They say being 50 is now the new 40. That’s nice to hear the age is getting younger by each decade to soothe one’s ego, but the body knows its chronology. Yes, every body is different. Some women are more prone to health risks than others due to family history, ethnicity, environment, and additional unsuspecting factors. However, it is a very good idea to have the awareness, information, and prevention on hand concerning health risks, so you can stay healthy not only physically, but emotionally, mentally, and psychologically too. When all of those areas are aligned the chances for women over 50 to have excellent health is not at all unrealistic.
This will be a guide to the Top Ten health risks for women over the age of 50. The information presented will comprise of what are these health risks, the steps you can take, and screening information to give you peace of mind. According to the U.S. Department of Health and Human Service’s Agency for Healthcare Research and Quality here is a compiled list of what they find to be at risk.
The 10 Health Risks
10.) Osteoporosis (Bone Thinning) – A condition where your bones become weak, making it more likely for you to break a bone. There are no symptoms to watch out for until you break a bone. The National Women’s Health Information Center further adds you have a greater chance of osteoporosis if you are female, small boned, and have a history of osteoporosis in your family,
9.) Depression – Women over 50 will inevitably reach menopause, one of the many causes of depression is menopause, along with a family history in which it is inherited, or with no history of it at all.
8.) High Cholesterol – A fatty substance present in all parts of the body. LDL or low density lipoprotein is harmful, sometimes known as “bad cholesterol”. HDL or high density lipoprotein is good for your health, known as “good cholesterol”.
7.) High Blood Pressure – Sometimes known as Hypertension, it’s having blood pressure at 140 over 90 mmHg (millimeters of mercury).
6.) Obesity – Over 60 percent of adult women in the U.S. are overweight based on the 2007 estimates from the National Center for Health Statistics of the Center for the Disease Control and Prevention. A little over one-third of adult women are obese. Some of the causes are eating bigger portions with lots of calories in it, sedentary lifestyle, little to no exercise, genetics, and environmental and cultural influences.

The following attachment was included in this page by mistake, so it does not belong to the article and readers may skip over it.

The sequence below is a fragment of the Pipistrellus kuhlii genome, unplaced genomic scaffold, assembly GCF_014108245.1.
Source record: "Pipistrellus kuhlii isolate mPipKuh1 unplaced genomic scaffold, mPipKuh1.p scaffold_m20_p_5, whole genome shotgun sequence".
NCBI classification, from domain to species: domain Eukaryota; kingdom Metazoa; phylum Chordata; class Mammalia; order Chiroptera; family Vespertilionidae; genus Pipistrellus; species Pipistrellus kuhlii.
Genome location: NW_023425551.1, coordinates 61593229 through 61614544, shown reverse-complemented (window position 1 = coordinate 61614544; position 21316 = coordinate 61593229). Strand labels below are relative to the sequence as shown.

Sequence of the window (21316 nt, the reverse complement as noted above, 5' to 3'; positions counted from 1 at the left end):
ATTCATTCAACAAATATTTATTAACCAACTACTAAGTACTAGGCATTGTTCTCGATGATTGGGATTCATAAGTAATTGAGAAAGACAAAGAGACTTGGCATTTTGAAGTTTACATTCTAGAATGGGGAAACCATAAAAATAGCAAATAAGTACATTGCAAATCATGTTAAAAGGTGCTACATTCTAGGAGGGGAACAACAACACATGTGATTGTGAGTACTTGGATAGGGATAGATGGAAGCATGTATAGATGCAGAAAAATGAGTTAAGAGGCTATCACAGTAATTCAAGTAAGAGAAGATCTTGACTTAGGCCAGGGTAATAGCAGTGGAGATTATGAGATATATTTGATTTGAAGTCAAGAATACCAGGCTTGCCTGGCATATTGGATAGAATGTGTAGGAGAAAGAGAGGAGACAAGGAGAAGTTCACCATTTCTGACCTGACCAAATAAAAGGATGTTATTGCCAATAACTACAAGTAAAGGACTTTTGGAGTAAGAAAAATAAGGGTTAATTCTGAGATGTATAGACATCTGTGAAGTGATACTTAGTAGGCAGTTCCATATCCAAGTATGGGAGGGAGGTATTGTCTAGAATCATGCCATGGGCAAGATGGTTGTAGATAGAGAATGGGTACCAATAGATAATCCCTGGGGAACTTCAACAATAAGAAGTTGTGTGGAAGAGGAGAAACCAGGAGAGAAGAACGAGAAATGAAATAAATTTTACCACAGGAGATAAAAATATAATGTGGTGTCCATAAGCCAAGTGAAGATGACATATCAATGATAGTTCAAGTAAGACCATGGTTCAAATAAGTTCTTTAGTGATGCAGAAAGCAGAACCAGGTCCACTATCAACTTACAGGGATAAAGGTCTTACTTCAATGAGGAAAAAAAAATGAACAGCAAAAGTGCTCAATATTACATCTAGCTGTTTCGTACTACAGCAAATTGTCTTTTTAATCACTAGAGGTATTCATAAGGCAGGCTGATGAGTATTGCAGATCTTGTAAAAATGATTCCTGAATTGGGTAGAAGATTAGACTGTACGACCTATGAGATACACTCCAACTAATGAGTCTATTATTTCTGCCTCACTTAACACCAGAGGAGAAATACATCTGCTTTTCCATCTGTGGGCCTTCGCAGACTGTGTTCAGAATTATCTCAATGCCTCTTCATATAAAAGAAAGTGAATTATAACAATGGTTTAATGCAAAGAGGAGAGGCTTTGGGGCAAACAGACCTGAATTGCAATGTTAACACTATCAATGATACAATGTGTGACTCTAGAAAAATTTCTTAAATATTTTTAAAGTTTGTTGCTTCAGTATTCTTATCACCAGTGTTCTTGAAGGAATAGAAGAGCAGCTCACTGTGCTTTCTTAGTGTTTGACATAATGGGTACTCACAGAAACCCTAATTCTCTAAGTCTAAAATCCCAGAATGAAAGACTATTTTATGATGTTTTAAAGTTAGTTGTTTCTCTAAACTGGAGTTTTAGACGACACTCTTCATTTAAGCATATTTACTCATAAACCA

5.) Diabetes – When your blood glucose (sugar) is too high. There are actually three types of diabetes, but Type 1 and Type 2 are the most commonly known. The third type, Gestational, occurs during pregnancy. Type 2 is the most common type and can occur at any age, especially those who are older and overweight.
4.) Cervical Cancer – It is cancer of the cervix, the lower narrower part of the uterus (womb). Any woman who has had genital contact with another person can get HPV, human papillomavirus, the cause of cervical cancer. Your risk of getting this cancer is high if you smoke.
3.) Colorectal Cancer – This is cancer starting in the colon and/or rectum, because they come from the large intestine (or the large bowel). It is the third most common non-skin cancer in women and men as well as the third leading cause of cancer death. Oftentimes called the “silent’ disease, because the symptoms do not show up until it is too difficult to cure. Colorectal Cancer is found most often in people over 50.
2.) Breast Cancer – The most common cancer in American women. 1 in 8 women will find out she has breast cancer at some time in her life. This disease occurs when cells become abnormal, then forming other cells in an uncontrolled manner, which leads to forming masses of tissues called a tumor.
Heart Disease – According to the University of Washington’s Women’s Health about 8 million women in the U.S. are living with heart disease and 440,000 have heart attacks every years. About 9,000 of those women are under the age of 45. Women in general are less likely to get heart disease until menopause. It is believed the female hormone, estrogen, provides protection to the heart until menopause.
The Steps You Can Take
The AHRQ, Agency for Healthcare Research and Quality have five steps you can take for a healthy life ahead at age 50 and beyond.
1.) Be Tobacco Free – Call the National Quitline at 1-800-QUITNOW.
2.) Be Physically Active – Walk briskly, mow the lawn, swim, dance, do anything to keep you active.
3.) Eat a Healthy Diet – Focus on fruits, vegetables, whole grains, lean meats, and low-fat or fat-free milk.
4.) Stay at a Healthy Weight – Balance the calories you take in and burn them off with your physical activities.
5.) If you drink alcohol, do so in moderation – Have no more than one drink a day.
Important Screening Information
1.) Heart Disease – Get your blood pressure checked every two years and your cholesterol checked regularly.
2.) Breast Cancer – Schedule a mammogram every 1 to 2 years.
3.) Colorectal Cancer – Your doctor can decide what test is right for you.
4.) Cervical Cancer – Have a Pap Smear every 1 to 3 years.
5.) Depression – Talk to your doctor about being screened for depression if you suddently feel overwhelming sadness or hopeless.
6.) Diabetes – Get a blood test for diabetes, especially if you have high blood pressure.
7.) Obesity – Have your body mass index (BMI) calculated and screened for obesity.
8.) Osteoporosis – The ages from 50 to 64 talk to your doctor about being tested.
Francis Bacon was quoted as saying “knowledge is power”. That is so very true, because at your fingertips is a wealth of knowledge on having excellent health throughout the rest of your life for women over 50.